1. Field of the Invention
This invention relates to a communications adapter, and more particularly to such an adapter which can be used both for time-division multiplexed signals in an ISDN environment and for digital packets in an ATM environment.
2. Background Information
In North America, the PRI (Primary Rate Interface) version of ISDN (Integrated Services Digital Network) service provides 23 B (Bearer) channels at 64 kbps and a single D channel, also at 64 kbps. In Europe, this version provides 30 B channels and a single D channel. User information is carried on the B channels, with the D channel being used for call control. In North America, this service is provided along a T1 transmission line, while in Europe, this service is provided along an E1 transmission line. The various channels are combined for transmission along a single wire by means of TDM (Time Division Multiplexing), with the channels being given fixed-length frames, or segments of transmission time, in a sequential fashion. Using ISDN, a computing system can place and receive calls over the public switched telephone network to a different client device on each channel, or to another device configured to transmit and receive ISDN data.
Asynchronous Transfer Mode (ATM) service uses a packet-mode technology in which information is transmitted in cells having a fixed length of 53 bytes. Each cell includes a header having a length of 5 bytes, including information needed to send the cell data to the correct location, and a payload of 48 bytes, including the data being transmitted. This ATM technology is used extensively with fiber optical transmission lines to form LANs (Local Area Networks) and backbones tying conventional LANs together. ATM service may also be provided along a T1 data transmission line in North America and along an E1 data transmission line in Europe.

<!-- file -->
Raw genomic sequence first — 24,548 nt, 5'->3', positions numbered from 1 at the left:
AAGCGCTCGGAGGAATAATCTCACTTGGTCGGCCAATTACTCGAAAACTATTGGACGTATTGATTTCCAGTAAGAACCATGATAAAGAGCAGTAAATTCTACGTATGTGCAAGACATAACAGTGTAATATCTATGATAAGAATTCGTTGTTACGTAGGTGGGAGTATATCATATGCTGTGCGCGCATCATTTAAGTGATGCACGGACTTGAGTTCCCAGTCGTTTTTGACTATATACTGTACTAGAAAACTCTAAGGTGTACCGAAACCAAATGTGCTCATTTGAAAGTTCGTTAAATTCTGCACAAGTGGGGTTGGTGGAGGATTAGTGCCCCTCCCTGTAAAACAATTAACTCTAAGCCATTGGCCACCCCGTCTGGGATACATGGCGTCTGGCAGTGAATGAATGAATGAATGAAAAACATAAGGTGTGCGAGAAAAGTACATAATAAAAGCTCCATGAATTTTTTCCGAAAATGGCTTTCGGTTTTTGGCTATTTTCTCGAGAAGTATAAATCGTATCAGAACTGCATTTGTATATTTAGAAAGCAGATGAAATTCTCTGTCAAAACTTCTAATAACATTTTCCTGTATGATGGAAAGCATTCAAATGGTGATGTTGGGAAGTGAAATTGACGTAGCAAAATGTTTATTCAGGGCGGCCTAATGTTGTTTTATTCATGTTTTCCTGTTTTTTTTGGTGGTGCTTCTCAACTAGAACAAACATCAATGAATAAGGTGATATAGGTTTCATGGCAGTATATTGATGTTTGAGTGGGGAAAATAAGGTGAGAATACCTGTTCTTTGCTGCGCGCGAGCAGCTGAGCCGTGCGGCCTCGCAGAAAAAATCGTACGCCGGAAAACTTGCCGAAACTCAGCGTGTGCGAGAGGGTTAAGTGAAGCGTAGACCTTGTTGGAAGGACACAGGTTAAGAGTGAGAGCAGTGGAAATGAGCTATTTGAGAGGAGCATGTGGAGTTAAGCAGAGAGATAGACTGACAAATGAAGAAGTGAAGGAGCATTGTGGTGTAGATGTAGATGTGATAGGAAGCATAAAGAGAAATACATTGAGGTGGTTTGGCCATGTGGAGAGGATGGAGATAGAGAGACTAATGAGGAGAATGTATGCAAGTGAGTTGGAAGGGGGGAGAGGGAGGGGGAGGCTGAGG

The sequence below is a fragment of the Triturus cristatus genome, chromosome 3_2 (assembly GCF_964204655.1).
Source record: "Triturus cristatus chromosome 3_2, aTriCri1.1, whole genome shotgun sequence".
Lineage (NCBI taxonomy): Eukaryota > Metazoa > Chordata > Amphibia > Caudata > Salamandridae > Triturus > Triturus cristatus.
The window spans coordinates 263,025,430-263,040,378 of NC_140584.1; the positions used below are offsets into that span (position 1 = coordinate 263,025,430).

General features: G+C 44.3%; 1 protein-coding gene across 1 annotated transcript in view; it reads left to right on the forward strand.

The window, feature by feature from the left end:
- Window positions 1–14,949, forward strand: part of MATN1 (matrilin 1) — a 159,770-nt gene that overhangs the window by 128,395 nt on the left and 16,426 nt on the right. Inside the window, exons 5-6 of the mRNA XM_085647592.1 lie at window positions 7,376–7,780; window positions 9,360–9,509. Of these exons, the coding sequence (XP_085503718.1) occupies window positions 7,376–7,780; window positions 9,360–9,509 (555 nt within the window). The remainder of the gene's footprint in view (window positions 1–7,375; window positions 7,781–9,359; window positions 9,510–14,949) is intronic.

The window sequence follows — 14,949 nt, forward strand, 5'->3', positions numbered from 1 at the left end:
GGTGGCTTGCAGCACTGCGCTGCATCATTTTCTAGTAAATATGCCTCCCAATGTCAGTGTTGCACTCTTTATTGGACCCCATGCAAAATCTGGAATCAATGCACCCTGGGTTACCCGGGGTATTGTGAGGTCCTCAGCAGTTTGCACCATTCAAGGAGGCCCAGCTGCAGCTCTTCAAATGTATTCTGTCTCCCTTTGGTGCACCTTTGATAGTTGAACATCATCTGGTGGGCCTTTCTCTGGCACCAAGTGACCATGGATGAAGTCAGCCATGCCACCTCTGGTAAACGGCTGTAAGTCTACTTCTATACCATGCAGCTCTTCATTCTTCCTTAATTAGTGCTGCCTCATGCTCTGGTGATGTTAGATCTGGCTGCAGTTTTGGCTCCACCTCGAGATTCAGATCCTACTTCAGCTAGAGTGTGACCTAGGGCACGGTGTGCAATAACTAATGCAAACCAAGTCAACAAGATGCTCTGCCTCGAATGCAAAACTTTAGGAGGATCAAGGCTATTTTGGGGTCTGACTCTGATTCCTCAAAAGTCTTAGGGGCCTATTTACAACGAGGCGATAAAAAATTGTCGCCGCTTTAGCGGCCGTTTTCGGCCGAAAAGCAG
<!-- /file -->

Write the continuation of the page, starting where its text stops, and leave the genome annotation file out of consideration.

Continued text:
Since many organizations have a need to communicate both with a LAN using ATM technology and with one or more remote locations using ISDN service over the public switched telephone network, what is needed is a communications adapter which can be configured to operate with either or both ATM and ISDN data.
U.S. Pat. No. 5,572,695 describes a digital signal processing system including first and second logical memory mapping units coupled to first and second digital processors, respectively, and to a data storage unit. The system further includes first and second mapping registers for containing first and second address mapping information coupled to the first and second digital processors, respectively. The first and second mapping units are operative to receive (i) first and second logical addresses generated by the first and second digital processors respectively and (ii) first and second address mapping information respectively, and generate first and second physical addresses such that each of the digital processors can independently access any of a plurality of memory locations within the data storage unit.